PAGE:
4.
Viruses ; 13(8)2021 07 30.
Article in English | MEDLINE | ID: covidwho-1335234

ABSTRACT

The development of rapid serological detection methods re urgently needed for determination of neutralizing antibodies in sera. In this study, four rapid methods (ACE2-RBD inhibition assay, S1-IgG detection, RBD-IgG detection, and N-IgG detection) were established and evaluated based on chemiluminescence technology. For the first time, a broadly neutralizing antibody with high affinity was used as a standard for the quantitative detection of SARS-CoV-2 specific neutralizing antibodies in human sera. Sera from COVID-19 convalescent patients (N = 119), vaccinated donors (N = 86), and healthy donors (N = 299) confirmed by microneutralization test (MNT) were used to evaluate the above methods. The result showed that the ACE2-RBD inhibition assay calculated with either ACE2-RBD binding inhibition percentage rate or ACE2-RBD inhibiting antibody concentration were strongly correlated with MNT (r ≥ 0.78, p < 0.0001) and also highly consistent with MNT (Kappa Value ≥ 0.94, p < 0.01). There was also a strong correlation between the two evaluation indices (r ≥ 0.99, p < 0.0001). Meanwhile, S1-IgG and RBD-IgG quantitative detection were also significantly correlated with MNT (r ≥ 0.73, p < 0.0001), and both methods were highly correlated with each other (r ≥ 0.95, p < 0.0001). However, the concentration of N-IgG antibodies showed a lower correlation with the MNT results (r < 0.49, p < 0.0001). The diagnostic assays presented here could be used for the evaluation of SARS-CoV-2 vaccine immunization effect and serological diagnosis of COVID-19 patients, and could also have guiding significance for establishing other rapid serological methods to surrogate neutralization tests for SARS-CoV-2.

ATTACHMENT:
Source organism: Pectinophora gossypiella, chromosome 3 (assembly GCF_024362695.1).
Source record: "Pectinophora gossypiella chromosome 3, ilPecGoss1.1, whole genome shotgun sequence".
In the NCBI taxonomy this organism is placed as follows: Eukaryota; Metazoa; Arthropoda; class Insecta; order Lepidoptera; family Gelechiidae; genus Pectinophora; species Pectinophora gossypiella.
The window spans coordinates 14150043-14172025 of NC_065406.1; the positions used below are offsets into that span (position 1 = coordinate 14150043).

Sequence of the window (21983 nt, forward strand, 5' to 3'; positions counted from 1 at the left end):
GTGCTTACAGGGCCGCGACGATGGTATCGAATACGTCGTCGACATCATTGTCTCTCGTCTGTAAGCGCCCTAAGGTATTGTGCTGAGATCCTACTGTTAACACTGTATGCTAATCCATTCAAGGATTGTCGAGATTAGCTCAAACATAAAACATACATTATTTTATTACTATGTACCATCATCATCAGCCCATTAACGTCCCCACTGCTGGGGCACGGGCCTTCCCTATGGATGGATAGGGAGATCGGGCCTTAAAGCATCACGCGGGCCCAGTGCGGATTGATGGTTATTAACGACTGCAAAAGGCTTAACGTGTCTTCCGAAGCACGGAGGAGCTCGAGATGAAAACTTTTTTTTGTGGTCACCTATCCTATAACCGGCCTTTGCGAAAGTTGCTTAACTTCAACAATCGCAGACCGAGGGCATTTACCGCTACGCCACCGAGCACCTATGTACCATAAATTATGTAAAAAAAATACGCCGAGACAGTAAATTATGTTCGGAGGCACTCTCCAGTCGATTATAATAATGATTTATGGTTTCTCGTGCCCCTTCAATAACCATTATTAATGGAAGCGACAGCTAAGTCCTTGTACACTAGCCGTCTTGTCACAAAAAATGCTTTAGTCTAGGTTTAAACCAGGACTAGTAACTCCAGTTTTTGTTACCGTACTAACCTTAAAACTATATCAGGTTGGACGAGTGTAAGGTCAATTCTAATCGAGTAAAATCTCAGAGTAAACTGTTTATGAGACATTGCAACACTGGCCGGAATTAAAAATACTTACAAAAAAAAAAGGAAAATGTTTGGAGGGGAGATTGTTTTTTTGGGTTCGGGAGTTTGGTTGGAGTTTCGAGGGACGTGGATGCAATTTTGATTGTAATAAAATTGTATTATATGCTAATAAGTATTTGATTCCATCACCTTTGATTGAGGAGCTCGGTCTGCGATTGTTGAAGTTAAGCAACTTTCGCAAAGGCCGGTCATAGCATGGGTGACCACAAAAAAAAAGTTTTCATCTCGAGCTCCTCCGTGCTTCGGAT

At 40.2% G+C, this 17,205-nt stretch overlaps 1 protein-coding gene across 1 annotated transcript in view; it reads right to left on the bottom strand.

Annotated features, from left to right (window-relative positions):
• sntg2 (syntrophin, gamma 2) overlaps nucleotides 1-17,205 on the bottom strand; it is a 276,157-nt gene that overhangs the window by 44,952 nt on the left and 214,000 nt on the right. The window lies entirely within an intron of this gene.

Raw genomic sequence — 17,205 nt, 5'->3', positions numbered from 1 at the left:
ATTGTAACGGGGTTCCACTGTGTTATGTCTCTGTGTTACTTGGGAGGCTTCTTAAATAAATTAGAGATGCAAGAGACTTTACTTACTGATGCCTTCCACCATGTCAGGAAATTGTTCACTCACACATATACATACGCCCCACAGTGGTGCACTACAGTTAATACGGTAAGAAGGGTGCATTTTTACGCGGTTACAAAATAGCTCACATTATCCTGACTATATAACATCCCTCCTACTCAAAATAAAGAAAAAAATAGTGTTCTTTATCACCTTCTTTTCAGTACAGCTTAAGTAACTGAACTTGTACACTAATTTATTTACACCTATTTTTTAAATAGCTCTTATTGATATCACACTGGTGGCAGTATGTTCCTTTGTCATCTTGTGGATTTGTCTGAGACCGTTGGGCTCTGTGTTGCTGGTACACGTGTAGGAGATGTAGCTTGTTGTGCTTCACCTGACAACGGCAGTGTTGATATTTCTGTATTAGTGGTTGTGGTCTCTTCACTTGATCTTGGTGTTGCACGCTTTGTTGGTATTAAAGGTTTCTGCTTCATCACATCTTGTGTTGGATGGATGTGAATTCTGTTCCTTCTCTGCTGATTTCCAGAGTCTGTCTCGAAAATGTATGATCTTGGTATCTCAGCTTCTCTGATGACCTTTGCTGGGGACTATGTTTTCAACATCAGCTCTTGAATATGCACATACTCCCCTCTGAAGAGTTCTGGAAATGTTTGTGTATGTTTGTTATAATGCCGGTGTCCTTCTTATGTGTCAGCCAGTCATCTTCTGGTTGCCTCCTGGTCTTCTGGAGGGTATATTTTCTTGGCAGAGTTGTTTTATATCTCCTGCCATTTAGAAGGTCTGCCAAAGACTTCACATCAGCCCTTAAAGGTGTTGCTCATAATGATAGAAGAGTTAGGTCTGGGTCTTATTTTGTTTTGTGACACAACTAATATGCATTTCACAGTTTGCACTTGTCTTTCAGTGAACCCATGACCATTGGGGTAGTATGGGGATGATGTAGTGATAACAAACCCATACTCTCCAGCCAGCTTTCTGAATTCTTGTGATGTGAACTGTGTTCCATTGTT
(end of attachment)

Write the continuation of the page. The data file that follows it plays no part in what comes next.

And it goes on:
Subject(s)
Antibodies, Neutralizing/blood , Antibodies, Viral/blood , COVID-19 Serological Testing/methods , COVID-19 Vaccines/immunology , COVID-19/virology , Immunoassay/methods , Luminescent Measurements/methods , SARS-CoV-2/immunology , COVID-19/blood , COVID-19/immunology , COVID-19/prevention & control , COVID-19 Serological Testing/instrumentation , COVID-19 Vaccines/administration & dosage , Humans , SARS-CoV-2/genetics , Vaccination
5.
mBio ; 12(4): e0106721, 2021 08 31.
Article in English | MEDLINE | ID: covidwho-1297962